Government blamed in Kenyan blast

Kenya’s
church leaders have blamed the government for a grenade attack at a rally on
Sunday that led to six deaths.

The explosions at a Nairobi prayer meeting campaigning
against a draft constitution caused a deadly stampede.

After an emergency security
meeting, Prime Minister Raila Odinga confirmed it was a grenade attack and said
a top police team was investigating it.

All but a handful of ministers in
the shaky coalition government are backing a “Yes” vote to the draft
charter.

“Having been informed over and
over that the passage of the new constitution during the referendum is a
government project, we are left in no doubt that the government, either
directly or indirectly, had a hand in this attack,” said a statement
signed by the National Council of Churches of Kenya and 14 other churches and
groups.

“Who else in this country
holds explosive devices?” they asked.

But Mr Odinga called for an end to
speculation about who is responsible until investigations are concluded.

Abortion row

The rally was organised by
Christian groups opposed to a draft constitution because it retains recognition
of existing Islamic courts and includes a clause on abortion.

Kenyans are due to vote on the new
constitution in a referendum in August.

At least 20 people were injured in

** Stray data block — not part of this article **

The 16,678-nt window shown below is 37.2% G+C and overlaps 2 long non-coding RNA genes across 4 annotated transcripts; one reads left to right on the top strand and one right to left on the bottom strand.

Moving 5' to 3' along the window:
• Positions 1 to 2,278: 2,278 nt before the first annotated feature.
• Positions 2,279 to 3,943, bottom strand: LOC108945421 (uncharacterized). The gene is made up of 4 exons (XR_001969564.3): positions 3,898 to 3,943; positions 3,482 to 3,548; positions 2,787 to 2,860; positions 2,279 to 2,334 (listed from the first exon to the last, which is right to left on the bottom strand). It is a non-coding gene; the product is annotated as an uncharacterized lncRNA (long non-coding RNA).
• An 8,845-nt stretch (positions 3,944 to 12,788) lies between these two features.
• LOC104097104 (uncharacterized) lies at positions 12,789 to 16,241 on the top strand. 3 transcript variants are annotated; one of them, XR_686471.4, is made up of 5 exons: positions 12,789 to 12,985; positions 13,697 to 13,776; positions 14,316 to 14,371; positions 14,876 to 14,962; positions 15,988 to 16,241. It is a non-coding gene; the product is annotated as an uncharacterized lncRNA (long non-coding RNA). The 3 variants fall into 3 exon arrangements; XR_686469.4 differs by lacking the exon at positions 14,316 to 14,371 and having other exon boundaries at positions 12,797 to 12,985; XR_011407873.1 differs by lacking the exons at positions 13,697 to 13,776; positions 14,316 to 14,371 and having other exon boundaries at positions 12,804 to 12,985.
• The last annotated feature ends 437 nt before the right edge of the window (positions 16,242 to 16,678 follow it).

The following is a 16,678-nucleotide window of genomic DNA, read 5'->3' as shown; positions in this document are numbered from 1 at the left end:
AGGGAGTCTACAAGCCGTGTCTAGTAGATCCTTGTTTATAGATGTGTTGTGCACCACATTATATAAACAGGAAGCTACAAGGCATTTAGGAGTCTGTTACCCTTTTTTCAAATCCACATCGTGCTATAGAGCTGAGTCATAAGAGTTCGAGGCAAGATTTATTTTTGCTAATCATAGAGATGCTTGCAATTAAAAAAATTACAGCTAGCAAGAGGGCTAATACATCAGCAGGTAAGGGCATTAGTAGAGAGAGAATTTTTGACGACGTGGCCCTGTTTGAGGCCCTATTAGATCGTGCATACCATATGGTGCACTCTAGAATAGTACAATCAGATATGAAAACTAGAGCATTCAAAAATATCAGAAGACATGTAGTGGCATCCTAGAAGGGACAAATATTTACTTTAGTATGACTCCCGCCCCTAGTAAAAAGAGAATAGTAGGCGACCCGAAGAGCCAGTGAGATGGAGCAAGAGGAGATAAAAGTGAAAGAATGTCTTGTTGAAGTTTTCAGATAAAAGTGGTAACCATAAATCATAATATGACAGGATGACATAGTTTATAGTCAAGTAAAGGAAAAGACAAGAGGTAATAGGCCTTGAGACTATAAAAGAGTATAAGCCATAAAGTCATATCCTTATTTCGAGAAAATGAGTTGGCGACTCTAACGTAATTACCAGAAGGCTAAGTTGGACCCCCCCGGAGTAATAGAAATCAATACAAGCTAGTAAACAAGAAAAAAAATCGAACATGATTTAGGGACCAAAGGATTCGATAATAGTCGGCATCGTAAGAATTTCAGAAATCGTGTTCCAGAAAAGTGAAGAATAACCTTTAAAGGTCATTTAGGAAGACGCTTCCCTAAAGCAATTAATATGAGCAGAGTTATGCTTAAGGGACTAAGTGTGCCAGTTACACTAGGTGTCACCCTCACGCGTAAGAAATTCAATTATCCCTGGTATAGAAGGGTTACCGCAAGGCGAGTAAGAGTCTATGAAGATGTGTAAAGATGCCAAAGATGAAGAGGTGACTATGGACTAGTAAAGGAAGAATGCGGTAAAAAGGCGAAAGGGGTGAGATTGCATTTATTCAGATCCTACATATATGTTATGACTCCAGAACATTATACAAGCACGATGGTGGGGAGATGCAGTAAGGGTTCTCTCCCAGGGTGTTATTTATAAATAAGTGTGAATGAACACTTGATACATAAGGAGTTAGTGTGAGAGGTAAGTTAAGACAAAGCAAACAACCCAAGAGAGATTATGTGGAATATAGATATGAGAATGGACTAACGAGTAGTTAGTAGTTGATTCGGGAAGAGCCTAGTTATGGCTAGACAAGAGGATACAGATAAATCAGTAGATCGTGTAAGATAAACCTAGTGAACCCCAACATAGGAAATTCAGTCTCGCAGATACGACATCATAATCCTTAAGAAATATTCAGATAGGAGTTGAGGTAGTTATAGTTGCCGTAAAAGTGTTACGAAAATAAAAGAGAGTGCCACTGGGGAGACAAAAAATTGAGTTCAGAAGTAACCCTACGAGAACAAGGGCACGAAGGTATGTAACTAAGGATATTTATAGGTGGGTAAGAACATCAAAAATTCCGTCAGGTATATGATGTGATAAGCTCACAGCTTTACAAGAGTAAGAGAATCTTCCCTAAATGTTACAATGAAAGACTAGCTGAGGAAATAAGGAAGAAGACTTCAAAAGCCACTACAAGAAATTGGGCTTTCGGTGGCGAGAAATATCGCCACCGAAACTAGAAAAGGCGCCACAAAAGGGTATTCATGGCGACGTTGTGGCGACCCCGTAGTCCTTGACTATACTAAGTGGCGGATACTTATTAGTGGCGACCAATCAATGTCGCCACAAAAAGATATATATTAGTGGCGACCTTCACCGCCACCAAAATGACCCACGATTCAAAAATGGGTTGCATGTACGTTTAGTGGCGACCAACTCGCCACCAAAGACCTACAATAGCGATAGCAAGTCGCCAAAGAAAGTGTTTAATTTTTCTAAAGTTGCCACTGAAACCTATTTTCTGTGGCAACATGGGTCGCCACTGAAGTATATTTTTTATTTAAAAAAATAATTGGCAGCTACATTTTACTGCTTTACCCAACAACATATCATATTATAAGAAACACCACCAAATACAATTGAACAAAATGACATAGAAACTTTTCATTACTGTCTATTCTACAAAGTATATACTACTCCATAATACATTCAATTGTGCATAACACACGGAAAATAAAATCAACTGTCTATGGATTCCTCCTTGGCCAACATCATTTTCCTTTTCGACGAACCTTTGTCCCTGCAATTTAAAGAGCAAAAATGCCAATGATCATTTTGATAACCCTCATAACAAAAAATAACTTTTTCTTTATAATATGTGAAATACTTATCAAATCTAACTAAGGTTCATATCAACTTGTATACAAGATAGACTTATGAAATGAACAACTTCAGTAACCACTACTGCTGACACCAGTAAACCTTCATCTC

the Nairobi
blast

As part of a power-sharing deal to
end deadly riots following elections in December 2007, it was agreed that a new
constitution would be written.

Both supporters of Mr Odinga and
President Mwai Kibaki generally support the draft constitution.

The document provides for greater
checks on presidential powers and more regional devolution.

However, Christian church leaders
are campaigning for a “No” vote after an amendment to abolish abortion
on medical grounds failed.

Supporters of the new constitution
deny that it opens the door to legalised abortions.

Christian church leaders also
oppose the continued recognition in the draft document of Islamic family
courts.

The Islamic Kadhi
courts – set up under British colonial rule – mainly deal with matters of marriage
and inheritance for Kenya’s
Muslim minority.

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